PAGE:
I had seen a First Descents display at a cancer survivor conference last May at George Washington University, which I attended for networking purposes. The display caught my attention for two reasons: rock-climbing sounded fun, and the trips were free for survivors.

I was diagnosed with Ewing’s sarcoma, a rare bone cancer, when I was sixteen years old. Cancer led me to create rules to live by, which disassociated me from the cancer community (and reality). I wouldn’t volunteer at Camp Fantastic despite nurses begging me, or accept friendships from other patients. I felt superior to them all—an unethical yet powerful defense mechanism.

My rules will always remain, though now I accept they can be bent. Had I considered First Descents a support retreat instead of an adventure then I would have rushed past the display. Maybe I bent that reality. Either way, I signed up immediately.

Our program consisted of 15 “survivors” aged 20-38, a gray term considering some had completed treatment, some were in treatment, and some about to begin again. We discussed diseases and scars the way Washingtonians do careers and traffic. My teenage self would not have approved breaking my No Complaining rule (just mentioning “cancer” was an act of complaining). Actually, he would have been disgraced and probably untied my rope while I climbed Wall Street.

My teenage self would not have scoffed at the laughter, however. Single testis and breast, large cervix and uterus, near-deafness, left hiplessness: all fair game, thanks to cancer, and hilarious. We meshed more than any large group I have been a part of. I spent my adult life pushing the cancer community away, and after one hour I forgot I was supposed to be better than them. We were all Cancer-Slaying Super Men and Women. But I digress, how can I forget that I attended only for the adventure?

Soon after I begin the climb I reach a tall, flat segment. No holds to my right. I can climb around the flat to the left like everyone else will. But my hipless left side doesn’t move that way: it lacks the range, hip flexor strength, and push-off. I look up and see the best hand hold I could hope for, a thick protruding jug with space for my fingers to grip underneath.

I contract my right calf and stand tall on my toes, stretch out with my right arm, lock my elbow, and feel the red sandstone with my fingertips. I creep my hand up until my hold is secure. My rope is tight, belayer ready, and teenage self in awe rather than disgraced.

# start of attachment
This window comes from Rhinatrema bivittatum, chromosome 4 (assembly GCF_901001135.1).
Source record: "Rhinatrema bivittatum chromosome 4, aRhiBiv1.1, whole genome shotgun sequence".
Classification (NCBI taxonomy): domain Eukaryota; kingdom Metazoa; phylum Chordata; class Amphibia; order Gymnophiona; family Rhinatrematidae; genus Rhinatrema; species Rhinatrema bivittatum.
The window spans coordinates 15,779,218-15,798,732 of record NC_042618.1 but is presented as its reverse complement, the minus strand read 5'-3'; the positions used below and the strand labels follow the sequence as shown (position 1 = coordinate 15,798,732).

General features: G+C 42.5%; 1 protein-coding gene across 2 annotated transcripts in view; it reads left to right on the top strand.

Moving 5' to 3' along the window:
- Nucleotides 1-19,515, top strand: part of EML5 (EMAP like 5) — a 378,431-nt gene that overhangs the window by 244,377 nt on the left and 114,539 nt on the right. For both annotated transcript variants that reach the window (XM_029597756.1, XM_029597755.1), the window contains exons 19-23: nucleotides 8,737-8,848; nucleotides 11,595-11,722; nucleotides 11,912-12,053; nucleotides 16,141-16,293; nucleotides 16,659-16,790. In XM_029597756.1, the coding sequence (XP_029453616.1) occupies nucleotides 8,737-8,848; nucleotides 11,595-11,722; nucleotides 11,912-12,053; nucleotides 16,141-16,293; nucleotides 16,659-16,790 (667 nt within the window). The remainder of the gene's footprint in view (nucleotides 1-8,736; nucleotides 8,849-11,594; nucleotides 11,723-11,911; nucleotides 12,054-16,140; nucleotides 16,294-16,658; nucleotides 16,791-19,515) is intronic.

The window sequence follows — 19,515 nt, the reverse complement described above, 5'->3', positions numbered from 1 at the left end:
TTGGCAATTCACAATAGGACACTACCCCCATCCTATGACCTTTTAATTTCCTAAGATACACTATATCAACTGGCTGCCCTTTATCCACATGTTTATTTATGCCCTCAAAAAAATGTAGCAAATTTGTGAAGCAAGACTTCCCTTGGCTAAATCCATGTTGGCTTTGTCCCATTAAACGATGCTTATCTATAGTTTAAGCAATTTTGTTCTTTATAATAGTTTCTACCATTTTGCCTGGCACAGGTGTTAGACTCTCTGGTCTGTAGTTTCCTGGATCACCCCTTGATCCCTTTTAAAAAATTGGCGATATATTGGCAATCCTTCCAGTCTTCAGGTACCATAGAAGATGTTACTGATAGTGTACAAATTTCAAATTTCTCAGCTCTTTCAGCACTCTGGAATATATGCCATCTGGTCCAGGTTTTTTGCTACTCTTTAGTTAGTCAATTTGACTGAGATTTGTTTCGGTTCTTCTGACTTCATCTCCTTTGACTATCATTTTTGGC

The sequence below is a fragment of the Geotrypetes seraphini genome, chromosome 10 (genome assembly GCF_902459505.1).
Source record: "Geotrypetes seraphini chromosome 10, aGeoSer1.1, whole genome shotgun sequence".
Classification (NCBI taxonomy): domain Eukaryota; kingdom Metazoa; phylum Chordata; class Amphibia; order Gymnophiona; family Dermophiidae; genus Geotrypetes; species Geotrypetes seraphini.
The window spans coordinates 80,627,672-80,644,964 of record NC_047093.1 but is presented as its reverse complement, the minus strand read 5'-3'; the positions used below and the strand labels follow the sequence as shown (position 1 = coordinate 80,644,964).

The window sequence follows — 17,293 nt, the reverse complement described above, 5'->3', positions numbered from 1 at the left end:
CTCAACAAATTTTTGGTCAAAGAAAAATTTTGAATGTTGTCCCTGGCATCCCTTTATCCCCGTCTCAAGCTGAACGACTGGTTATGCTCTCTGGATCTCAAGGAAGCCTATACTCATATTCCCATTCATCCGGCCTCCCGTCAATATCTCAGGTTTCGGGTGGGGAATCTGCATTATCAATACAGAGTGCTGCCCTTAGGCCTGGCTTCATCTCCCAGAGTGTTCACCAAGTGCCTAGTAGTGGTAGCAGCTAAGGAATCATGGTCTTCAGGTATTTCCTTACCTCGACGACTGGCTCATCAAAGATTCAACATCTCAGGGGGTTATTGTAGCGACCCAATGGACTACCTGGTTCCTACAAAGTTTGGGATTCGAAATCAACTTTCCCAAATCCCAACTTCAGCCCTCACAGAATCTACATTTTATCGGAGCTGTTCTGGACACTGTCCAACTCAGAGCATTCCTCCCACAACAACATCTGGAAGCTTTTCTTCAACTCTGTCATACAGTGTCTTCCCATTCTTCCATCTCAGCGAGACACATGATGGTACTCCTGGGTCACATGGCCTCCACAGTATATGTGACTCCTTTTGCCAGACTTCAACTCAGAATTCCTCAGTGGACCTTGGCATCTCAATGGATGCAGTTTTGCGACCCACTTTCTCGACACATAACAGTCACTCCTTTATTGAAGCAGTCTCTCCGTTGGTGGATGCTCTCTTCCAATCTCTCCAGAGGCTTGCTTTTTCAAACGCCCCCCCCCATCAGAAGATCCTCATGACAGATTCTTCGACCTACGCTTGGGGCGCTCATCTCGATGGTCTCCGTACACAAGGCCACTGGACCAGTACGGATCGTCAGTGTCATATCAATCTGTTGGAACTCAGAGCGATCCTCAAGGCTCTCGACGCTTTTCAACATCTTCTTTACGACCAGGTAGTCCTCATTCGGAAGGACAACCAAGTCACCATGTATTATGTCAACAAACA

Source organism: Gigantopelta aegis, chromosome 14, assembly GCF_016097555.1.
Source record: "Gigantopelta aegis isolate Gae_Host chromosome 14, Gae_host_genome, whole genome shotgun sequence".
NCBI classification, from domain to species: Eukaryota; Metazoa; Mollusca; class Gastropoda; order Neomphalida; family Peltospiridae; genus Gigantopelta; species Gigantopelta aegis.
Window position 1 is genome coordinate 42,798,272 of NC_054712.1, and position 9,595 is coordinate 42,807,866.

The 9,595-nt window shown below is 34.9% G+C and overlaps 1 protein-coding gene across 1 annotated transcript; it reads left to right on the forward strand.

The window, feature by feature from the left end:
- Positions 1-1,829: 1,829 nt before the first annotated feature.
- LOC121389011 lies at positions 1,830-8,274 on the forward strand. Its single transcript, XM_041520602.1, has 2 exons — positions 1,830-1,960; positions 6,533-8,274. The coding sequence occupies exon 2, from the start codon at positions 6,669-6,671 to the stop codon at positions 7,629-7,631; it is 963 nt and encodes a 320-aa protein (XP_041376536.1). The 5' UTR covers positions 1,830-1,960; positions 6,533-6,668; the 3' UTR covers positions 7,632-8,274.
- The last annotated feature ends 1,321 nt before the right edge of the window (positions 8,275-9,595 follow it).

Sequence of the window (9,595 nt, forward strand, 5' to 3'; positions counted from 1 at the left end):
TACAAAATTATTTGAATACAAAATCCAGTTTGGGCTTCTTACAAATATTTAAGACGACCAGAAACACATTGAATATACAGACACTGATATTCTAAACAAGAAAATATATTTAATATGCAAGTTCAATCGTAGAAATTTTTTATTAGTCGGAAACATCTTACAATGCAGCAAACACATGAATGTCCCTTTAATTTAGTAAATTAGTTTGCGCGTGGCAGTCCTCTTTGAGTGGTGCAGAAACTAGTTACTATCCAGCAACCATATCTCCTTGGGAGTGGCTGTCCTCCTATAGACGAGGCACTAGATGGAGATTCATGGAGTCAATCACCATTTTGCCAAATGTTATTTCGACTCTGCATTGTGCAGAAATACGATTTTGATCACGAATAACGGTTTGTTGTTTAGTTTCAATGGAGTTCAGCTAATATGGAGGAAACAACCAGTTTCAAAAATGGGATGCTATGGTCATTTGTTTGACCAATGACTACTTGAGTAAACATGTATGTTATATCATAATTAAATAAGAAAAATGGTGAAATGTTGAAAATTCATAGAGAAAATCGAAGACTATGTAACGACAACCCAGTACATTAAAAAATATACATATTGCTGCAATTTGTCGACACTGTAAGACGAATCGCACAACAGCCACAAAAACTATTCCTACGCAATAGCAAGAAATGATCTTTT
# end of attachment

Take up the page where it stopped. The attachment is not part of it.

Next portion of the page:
I match my hands and let my feet fall. I shoot my elbows down, forcing the rest of me up. My head now elevated high above my hands, I maintain position with my left arm and let go with my right. I swing towards a hand hold two feet to my right and grab it. My arms will tire if I don’t find a ledge to stand on, but I see nothing. So I extend my triceps as my body climbs up and up and up until my elbows lock. I mantle with my right foot and carefully rise, brushing the wall with my shoulder. My forearms are exploding, new friends cheering, and heart overflowing.


I lost my left ilium to cancer 11.5 years ago after a childhood defined by athletics. After surgery I required 16 months of intense physical therapy before I could walk without a cane or crutch. Radiation later killed and deformed my hip joint. I will never run or jump again.

I filled the void with darts, H.O.R.S.E. and Ping-Pong. The athletic competition was still missing, though. It is no longer. I see recreational rock-climbing as attempting to reach the top of the route. There is no time limit or points system based on technique or gracefulness. My useful limb count may be 3.5 at best, but there is no deduction for missing body parts.

I failed to complete the crux on that route I described, mostly for a lack of height than hip. But my supportive group still raved about my Cliffhanger-like maneuver. I relished their support. “Support”: I shudder to think how my teenage self would view me for using that term positively.

First Descents was more than just an adventure. We all benefited in different ways. KMac, the victim of social anxiety thanks to cancer, hadn’t felt that comfortable since she was ten. Aimster stopped feeling guilty for only having survived thyroid cancer. Sunny understood that people provide support differently.

I learned that I never have to justify or compare myself to peers. My “normal” has changed the way a horizon changes based on the observer’s position, one no lesser than any other. My physical disability and innumerable other “abnormalities” are not a function of me, but rather what was done to me.

I have been well for so long that my position is usually observed as a cancer survivor. KMac was one of only two longer-term survivors. She has survived four times beginning at age eight. Lings had her ovaries removed three days after returning home from Moab. Her tumor-ridden appendix was also removed, but her uterus thankfully remains. We found that hilarious. Sunny’s three-month restaging showed she is not cancer-free. Somehow she still found a way to crack up about that, in between sobbing and zoning out.

It is so easy to forget my roots. KMac, Lings and Sunny changed my observation point, and I relish the perspective refresher. It won’t last forever, though, which is both saddening and necessary in order for us to be productive and functional in society. I now want to support these other Cancer-Slaying Super Men and Women because I need them more than they need me. I cannot wait for my next perspective refresher at an FD2 rock-climbing program in 2013. I expect Lings and Sunny to be there discussing their uteri and even cervices if they wish.

Hippy was a perfect nickname choice. I do not need to separate myself from my disease because it is a part of, and has helped shape, me. I have found a new favorite hobby because of my disability. Hippy is not justification for my inability to perform difficult climbs (or anything else in life)—it is the reason I will try. Besides, it is hilarious.

Hippy is the author of TWICE: How I Became a Cancer-Slaying Super Man Before I Turned 21, as well as the blog I’ve Still Got Both My Nuts